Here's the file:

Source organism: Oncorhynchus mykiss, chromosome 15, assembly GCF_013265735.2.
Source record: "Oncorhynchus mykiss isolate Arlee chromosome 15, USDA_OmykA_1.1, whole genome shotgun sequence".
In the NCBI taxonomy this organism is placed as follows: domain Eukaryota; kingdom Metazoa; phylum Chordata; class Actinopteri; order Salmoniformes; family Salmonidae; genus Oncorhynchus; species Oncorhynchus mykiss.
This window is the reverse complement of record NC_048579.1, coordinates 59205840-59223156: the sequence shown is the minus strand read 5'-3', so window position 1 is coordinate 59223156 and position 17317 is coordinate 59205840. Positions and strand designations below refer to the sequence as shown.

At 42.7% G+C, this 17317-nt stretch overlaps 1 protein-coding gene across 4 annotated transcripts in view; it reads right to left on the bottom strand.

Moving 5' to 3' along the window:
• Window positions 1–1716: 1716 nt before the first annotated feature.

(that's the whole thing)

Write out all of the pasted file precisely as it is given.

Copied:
Source organism: Oncorhynchus mykiss, chromosome 15, assembly GCF_013265735.2.
Source record: "Oncorhynchus mykiss isolate Arlee chromosome 15, USDA_OmykA_1.1, whole genome shotgun sequence".
In the NCBI taxonomy this organism is placed as follows: domain Eukaryota; kingdom Metazoa; phylum Chordata; class Actinopteri; order Salmoniformes; family Salmonidae; genus Oncorhynchus; species Oncorhynchus mykiss.
This window is the reverse complement of record NC_048579.1, coordinates 59205840-59223156: the sequence shown is the minus strand read 5'-3', so window position 1 is coordinate 59223156 and position 17317 is coordinate 59205840. Positions and strand designations below refer to the sequence as shown.

At 42.7% G+C, this 17317-nt stretch overlaps 1 protein-coding gene across 4 annotated transcripts in view; it reads right to left on the bottom strand.

Moving 5' to 3' along the window:
• Window positions 1–1716: 1716 nt before the first annotated feature.